How To Grow Tomatoes in 7 Easy Steps


There are few things more quintessentially summer than learning how to grow tomatoes. Whether turned into a chilled gazpacho, sliced and sandwiched between two toasty pieces of bread, or just eaten straight off the vine, the versatility of the almighty tomato may just make it the most-revered fruit in your pantry. (Yes, it is a fruit.)

While there aren’t many ways to make the tomato even better than it already is, there is something special about eating ones you’ve grown yourself. After all, what better way to know that your favorite salad topping is as fresh as can be than by pulling it straight off the vine with your own two hands? Plus, it’s one of the easiest fruits to grow, so you don’t have to be much of a green thumb to keep it alive.

If you’re ready to embark upon the rewarding journey that is growing and caring for a tomato plant, you’ll want a few tips and tricks to get you started. And Kalei Buczek, the general manager at Rewild plant and flower studio in Washington, D.C., has plenty to share. Learn everything there is to know about being a good tomato parent, below.

How to grow tomatoes in 7 steps

1. Pick your seed or start

First things first, when you’re growing a tomato plant, you can either start from seed or from a start (in effect, a baby plant), which is Buczek’s preferred route. “Starting from seed can be really exciting, but be warned, it’s challenging,” she says. “If you’re starting from seed, you’ll want to look up when to plant based on your zone, which you can find on the USDA’s website,” Buczek says. You may need to place your seeds on heating pads and get special lights to ensure that your seeds germinate properly.”

If that sounds like a little too much of a commitment, Buczek recommends opting for a tomato start. In this case, you’ll begin with a small tomato plant that you’ll nurture into a full-blown, fruiting success.

2. Decide on its home

You can either plant your tomatoes in a pot, or directly in the ground (just be sure to pick a patch of soil that sees plenty of sunlight). “If you’re in a city, I recommend getting a pot,” Buczek says. “But contrary to the logic of most houseplants, you’ll want a pot that is much larger than your original tomato plant because tomatoes grow so rapidly during their relatively short growing period; your plants will likely get pretty big.” Regardless of whether you’re growing a beefsteak or cherry tomato plant, Buczek suggests a pot with a diameter of at least 10 inches. In addition, she says, ensure that your pot has a hole for drainage, and is made of a breathable material like terracotta. “Don’t get a fancy glazed pot,” Buczek warns. “Those tend to retain moisture and promote disease.”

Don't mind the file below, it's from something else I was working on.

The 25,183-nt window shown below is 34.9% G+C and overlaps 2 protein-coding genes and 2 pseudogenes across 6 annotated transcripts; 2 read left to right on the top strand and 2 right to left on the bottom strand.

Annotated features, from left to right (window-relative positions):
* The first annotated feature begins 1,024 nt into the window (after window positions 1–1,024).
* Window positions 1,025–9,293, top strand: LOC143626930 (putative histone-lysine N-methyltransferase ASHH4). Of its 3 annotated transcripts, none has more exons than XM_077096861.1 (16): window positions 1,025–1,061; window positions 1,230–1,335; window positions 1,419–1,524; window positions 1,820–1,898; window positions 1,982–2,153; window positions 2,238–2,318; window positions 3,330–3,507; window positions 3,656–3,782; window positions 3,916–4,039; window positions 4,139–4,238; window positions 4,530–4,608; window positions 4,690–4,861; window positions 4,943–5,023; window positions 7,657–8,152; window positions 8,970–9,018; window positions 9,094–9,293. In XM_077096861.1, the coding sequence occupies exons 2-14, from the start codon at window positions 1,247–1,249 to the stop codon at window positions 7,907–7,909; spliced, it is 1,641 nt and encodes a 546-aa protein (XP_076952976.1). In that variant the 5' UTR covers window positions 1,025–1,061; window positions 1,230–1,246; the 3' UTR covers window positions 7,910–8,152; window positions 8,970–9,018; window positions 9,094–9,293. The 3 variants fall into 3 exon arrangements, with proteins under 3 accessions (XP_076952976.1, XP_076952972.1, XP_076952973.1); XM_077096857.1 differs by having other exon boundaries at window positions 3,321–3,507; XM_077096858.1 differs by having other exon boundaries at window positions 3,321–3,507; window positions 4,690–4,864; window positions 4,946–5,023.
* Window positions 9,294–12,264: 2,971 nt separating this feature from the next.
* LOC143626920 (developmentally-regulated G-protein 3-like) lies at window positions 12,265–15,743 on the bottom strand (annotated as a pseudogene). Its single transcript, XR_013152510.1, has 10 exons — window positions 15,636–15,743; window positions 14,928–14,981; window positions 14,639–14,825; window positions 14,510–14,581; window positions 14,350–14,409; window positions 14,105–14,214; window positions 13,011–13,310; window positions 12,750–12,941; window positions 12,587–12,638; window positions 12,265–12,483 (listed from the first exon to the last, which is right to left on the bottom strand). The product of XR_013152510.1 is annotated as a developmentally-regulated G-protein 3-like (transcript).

Either way, your tomatoes will grow best outside. “You can’t really replicate what a tomato needs inside, especially because you also need healthy air circulation,” Buczek says.

3. Make sure to water early and often

Water is critical to helping your tomato plants establish roots, which Buczek says could take up to two weeks. “Heat and water are the two things that will help your roots grow fastest,” she says. “You have to water your tomatoes a lot—on really hot days, you may find yourself watering up to twice a day. You’ll know your roots are established when the plant stands up straight on its own and isn’t flopping around.” You should aim to douse your tomato plant’s soil with 1–2 inches of water per week.

Keep an eye on the weather to determine the frequency of your watering cycle, though—if, for example, you’re getting a lot of rain in a week, there’s no need to pour on additional water. But on the other hand, during stretches of dry heat, you may find yourself doing some additional sprinkling. “The tomatoes themselves will actually tell you if they need more water,” Buczek says. “Tomatoes with really deep wrinkles indicate that they haven’t been watered enough.” Before your plant bears fruit, you can use the appearance of its leaves as a gauge. If they’re wilting, it needs water. But if they’re turning yellow, you’re likely overwatering your plant.

4. Add a tomato cage

“I would recommend a tomato cage for anybody,” Buczek says. “Garden variety tomatoes are meant to grow really fast, and sometimes, that means that they grow faster than their stems can support.” Having a cage will help to ensure stability and some structural integrity, especially while your plant is still establishing itself.

5. Prune your plant

Keeping your tomato plant trimmed back is crucial, Buczek notes, especially given that they grow “suckers,” or small clones of the original plant. “As the plant grows up, you’ll see that there’s a main stem with leaves on either side, and then every few nodes on the plant, you may see a mini version of the plant coming out of the side,” she says. “When the plant is young, it’s a good idea to take these off so the plant can focus on growing up and getting strong. That will help the fruit of the tomato plant be higher off the ground.”

6. Watch out for pests

You’re not the only one who wants your tomatoes. “If you overwater your plant, you may find red or black aphids on its leaves,” Buczek says. “You can buy and release ladybugs onto the plant to get rid of those.” Other common pests include rodents like squirrels and chipmunks, or in cities, rats. “Wrap netting around your tomato cage to keep away those kinds of pests, and make sure that you dig your cage into the ground so that pests can’t just burrow their way under,” Buczek suggests. You could also plant your tomatoes or place your pots in a raised bed to keep them safer.

7. Harvest your tomatoes

The same USDA map that you use to determine when to plant your tomatoes will also tell you when to expect fruit, Buczek says. “You’ll know your tomatoes are ready when they’re nice and colorful,” she notes. “I like to leave them on a little longer for a sun-ripened taste.”

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